It has been said that during the refactoring a full feature freeze is implemented. This means, that from a user perspective during that entire refactoring everything stays the same while under the hood the system gets new shiny underwear.
We think this is critical on many levels. Systems and the internet evolve so quickly that we can not afford pausing development for end users for years. On the other hand, changing things under the hood while leaving the UI layer intact will no doubt lead to releases that feature new bugs. Things that worked will be broken. Not because of bad programming but because of unanticipated side effects and the fact that every new line of code potentially contains new bugs while existing lines of code have been tested and stabilized over years.
This is not a pleading for staying with the status quo in the OLAT source code. frentix absolutely agrees that the technical foundation needs refactoring here and there and that there is a lot of room for improvement in the OLAT code, the architecture and the enforcements of guidelines and code reviews. Refactoring is a normal process in modern software development. But we do not see the need to rewrite everything and we definitely don‘t agree to the way the refactoring is done.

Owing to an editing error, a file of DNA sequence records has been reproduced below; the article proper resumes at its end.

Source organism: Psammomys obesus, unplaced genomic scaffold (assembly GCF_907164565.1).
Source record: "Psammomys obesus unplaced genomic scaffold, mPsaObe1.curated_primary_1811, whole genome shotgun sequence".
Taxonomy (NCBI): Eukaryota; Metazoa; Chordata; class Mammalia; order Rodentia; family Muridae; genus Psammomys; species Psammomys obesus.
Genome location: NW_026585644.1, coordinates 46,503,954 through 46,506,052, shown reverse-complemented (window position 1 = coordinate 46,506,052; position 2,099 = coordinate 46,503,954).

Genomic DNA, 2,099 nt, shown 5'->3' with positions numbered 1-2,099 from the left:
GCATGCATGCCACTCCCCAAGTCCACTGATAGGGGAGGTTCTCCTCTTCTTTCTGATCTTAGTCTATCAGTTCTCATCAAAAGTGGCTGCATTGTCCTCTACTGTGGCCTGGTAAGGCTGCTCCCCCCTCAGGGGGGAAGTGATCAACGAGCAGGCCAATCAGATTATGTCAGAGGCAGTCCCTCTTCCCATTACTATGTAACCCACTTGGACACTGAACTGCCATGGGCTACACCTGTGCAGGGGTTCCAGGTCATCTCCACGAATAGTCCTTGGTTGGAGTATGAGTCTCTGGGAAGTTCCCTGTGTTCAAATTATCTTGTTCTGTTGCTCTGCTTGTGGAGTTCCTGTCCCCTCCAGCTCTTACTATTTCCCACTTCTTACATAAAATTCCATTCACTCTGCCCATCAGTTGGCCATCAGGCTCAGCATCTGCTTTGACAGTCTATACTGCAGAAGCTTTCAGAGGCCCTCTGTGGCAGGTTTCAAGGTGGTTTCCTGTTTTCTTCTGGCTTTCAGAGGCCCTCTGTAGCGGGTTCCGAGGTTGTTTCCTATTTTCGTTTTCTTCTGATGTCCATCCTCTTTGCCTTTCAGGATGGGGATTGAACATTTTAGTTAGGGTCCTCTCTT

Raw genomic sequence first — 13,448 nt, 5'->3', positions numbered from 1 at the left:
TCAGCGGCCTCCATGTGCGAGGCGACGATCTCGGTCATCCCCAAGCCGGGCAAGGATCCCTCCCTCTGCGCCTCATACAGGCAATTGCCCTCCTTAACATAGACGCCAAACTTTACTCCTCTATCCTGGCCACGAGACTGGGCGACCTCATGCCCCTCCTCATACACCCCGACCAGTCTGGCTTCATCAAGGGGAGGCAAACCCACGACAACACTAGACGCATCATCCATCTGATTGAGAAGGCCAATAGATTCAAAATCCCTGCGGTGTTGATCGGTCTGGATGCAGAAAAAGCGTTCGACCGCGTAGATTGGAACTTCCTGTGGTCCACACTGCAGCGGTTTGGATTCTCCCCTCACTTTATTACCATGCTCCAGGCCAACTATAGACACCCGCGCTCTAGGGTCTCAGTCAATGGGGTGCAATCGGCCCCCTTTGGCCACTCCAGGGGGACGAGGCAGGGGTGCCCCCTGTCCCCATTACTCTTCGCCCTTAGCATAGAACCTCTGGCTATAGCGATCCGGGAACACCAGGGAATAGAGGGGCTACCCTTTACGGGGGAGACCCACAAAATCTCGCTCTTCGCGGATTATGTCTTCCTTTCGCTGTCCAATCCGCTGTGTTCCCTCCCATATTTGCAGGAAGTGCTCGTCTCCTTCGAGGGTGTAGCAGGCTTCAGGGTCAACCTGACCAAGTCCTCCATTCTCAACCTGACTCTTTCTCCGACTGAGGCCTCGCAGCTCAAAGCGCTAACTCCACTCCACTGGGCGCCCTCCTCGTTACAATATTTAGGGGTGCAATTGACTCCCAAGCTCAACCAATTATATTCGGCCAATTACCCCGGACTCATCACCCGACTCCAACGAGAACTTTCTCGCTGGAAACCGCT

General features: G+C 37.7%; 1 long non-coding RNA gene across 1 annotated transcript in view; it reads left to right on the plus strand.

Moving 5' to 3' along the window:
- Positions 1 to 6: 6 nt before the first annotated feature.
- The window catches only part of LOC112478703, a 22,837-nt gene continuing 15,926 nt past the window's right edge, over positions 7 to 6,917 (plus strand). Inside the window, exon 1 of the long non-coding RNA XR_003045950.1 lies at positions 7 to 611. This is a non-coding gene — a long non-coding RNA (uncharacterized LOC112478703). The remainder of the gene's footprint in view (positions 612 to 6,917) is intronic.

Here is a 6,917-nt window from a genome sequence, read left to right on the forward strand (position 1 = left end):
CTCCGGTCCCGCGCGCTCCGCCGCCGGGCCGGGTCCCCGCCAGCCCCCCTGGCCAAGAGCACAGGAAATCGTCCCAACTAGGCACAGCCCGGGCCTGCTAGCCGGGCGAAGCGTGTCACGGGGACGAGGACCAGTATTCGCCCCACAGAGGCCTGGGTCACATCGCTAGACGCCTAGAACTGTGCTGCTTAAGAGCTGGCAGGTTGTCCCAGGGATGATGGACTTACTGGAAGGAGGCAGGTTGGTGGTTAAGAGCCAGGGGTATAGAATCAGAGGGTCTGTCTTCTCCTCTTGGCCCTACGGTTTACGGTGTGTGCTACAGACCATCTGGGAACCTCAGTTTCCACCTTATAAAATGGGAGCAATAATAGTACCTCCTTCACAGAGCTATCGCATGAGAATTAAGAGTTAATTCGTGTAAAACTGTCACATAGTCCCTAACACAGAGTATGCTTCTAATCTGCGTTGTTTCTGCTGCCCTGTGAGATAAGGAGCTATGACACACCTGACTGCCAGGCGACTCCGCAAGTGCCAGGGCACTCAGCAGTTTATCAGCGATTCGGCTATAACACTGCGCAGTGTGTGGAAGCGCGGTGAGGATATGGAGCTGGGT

We also think that formatting code over and over again does not make code in any way better. On the other hand, it makes it impossible for third parties to apply existing code patches and makes often hand-formatted comments unreadable. It is also very hard to apply patches after eight month of development. It is important that the community can merge their local changes as often as possible to minimize the size of the change set.
Our refactoring approach is not horizontal but vertical. We think the right way to move forward with OLAT is to question the user workflows, the business model behind it and refactor from the GUI down to the data layer. Extraction of business logic, services and a better layering will be positive side effects on that path. But every refactoring step will enhance the user experience and bring new and improved features for users with real benefit. A feature freeze is not necessary.
This is how we think it should be done, this is the agile way.